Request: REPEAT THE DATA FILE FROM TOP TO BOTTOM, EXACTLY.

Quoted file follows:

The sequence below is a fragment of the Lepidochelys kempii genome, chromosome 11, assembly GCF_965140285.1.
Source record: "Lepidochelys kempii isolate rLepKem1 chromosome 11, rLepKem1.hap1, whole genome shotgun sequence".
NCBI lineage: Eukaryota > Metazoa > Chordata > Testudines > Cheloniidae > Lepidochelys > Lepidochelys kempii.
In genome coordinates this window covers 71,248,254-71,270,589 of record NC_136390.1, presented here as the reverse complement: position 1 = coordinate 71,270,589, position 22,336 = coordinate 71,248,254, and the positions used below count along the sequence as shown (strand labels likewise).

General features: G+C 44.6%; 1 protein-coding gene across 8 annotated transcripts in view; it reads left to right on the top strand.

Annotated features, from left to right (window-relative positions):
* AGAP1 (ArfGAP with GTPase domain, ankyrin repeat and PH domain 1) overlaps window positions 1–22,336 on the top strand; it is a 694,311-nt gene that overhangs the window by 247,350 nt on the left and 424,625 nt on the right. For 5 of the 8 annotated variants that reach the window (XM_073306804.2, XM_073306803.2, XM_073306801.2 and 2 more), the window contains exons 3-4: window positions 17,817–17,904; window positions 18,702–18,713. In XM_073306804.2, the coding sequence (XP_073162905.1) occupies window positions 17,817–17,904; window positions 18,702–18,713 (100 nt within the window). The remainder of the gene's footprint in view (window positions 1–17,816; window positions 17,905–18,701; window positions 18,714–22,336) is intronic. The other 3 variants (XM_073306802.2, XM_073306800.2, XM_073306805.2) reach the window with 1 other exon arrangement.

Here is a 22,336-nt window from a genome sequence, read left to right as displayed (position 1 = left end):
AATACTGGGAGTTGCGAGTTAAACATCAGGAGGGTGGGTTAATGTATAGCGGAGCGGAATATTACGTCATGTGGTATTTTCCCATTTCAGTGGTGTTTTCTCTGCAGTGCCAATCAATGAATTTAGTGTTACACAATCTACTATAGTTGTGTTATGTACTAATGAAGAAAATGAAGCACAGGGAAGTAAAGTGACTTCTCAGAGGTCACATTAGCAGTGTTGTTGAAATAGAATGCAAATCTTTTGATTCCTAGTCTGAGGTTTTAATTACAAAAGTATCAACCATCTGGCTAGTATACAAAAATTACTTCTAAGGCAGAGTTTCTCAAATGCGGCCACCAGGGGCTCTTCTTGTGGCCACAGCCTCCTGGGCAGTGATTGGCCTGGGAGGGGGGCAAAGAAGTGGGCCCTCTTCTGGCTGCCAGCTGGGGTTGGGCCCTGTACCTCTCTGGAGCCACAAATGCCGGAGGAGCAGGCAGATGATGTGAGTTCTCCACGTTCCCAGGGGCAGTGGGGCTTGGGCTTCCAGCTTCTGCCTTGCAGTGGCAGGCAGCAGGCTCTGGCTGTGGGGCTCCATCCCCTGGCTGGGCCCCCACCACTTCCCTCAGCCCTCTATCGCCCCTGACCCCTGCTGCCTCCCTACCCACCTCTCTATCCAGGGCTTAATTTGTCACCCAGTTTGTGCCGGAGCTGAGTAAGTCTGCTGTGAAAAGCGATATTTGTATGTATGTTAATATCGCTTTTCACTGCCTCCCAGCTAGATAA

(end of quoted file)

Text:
The sequence below is a fragment of the Lepidochelys kempii genome, chromosome 11, assembly GCF_965140285.1.
Source record: "Lepidochelys kempii isolate rLepKem1 chromosome 11, rLepKem1.hap1, whole genome shotgun sequence".
NCBI lineage: Eukaryota > Metazoa > Chordata > Testudines > Cheloniidae > Lepidochelys > Lepidochelys kempii.
In genome coordinates this window covers 71,248,254-71,270,589 of record NC_136390.1, presented here as the reverse complement: position 1 = coordinate 71,270,589, position 22,336 = coordinate 71,248,254, and the positions used below count along the sequence as shown (strand labels likewise).

General features: G+C 44.6%; 1 protein-coding gene across 8 annotated transcripts in view; it reads left to right on the top strand.

Annotated features, from left to right (window-relative positions):
* AGAP1 (ArfGAP with GTPase domain, ankyrin repeat and PH domain 1) overlaps window positions 1–22,336 on the top strand; it is a 694,311-nt gene that overhangs the window by 247,350 nt on the left and 424,625 nt on the right. For 5 of the 8 annotated variants that reach the window (XM_073306804.2, XM_073306803.2, XM_073306801.2 and 2 more), the window contains exons 3-4: window positions 17,817–17,904; window positions 18,702–18,713. In XM_073306804.2, the coding sequence (XP_073162905.1) occupies window positions 17,817–17,904; window positions 18,702–18,713 (100 nt within the window). The remainder of the gene's footprint in view (window positions 1–17,816; window positions 17,905–18,701; window positions 18,714–22,336) is intronic. The other 3 variants (XM_073306802.2, XM_073306800.2, XM_073306805.2) reach the window with 1 other exon arrangement.

Here is a 22,336-nt window from a genome sequence, read left to right as displayed (position 1 = left end):
AATACTGGGAGTTGCGAGTTAAACATCAGGAGGGTGGGTTAATGTATAGCGGAGCGGAATATTACGTCATGTGGTATTTTCCCATTTCAGTGGTGTTTTCTCTGCAGTGCCAATCAATGAATTTAGTGTTACACAATCTACTATAGTTGTGTTATGTACTAATGAAGAAAATGAAGCACAGGGAAGTAAAGTGACTTCTCAGAGGTCACATTAGCAGTGTTGTTGAAATAGAATGCAAATCTTTTGATTCCTAGTCTGAGGTTTTAATTACAAAAGTATCAACCATCTGGCTAGTATACAAAAATTACTTCTAAGGCAGAGTTTCTCAAATGCGGCCACCAGGGGCTCTTCTTGTGGCCACAGCCTCCTGGGCAGTGATTGGCCTGGGAGGGGGGCAAAGAAGTGGGCCCTCTTCTGGCTGCCAGCTGGGGTTGGGCCCTGTACCTCTCTGGAGCCACAAATGCCGGAGGAGCAGGCAGATGATGTGAGTTCTCCACGTTCCCAGGGGCAGTGGGGCTTGGGCTTCCAGCTTCTGCCTTGCAGTGGCAGGCAGCAGGCTCTGGCTGTGGGGCTCCATCCCCTGGCTGGGCCCCCACCACTTCCCTCAGCCCTCTATCGCCCCTGACCCCTGCTGCCTCCCTACCCACCTCTCTATCCAGGGCTTAATTTGTCACCCAGTTTGTGCCGGAGCTGAGTAAGTCTGCTGTGAAAAGCGATATTTGTATGTATGTTAATATCGCTTTTCACTGCCTCCCAGCTAGATAA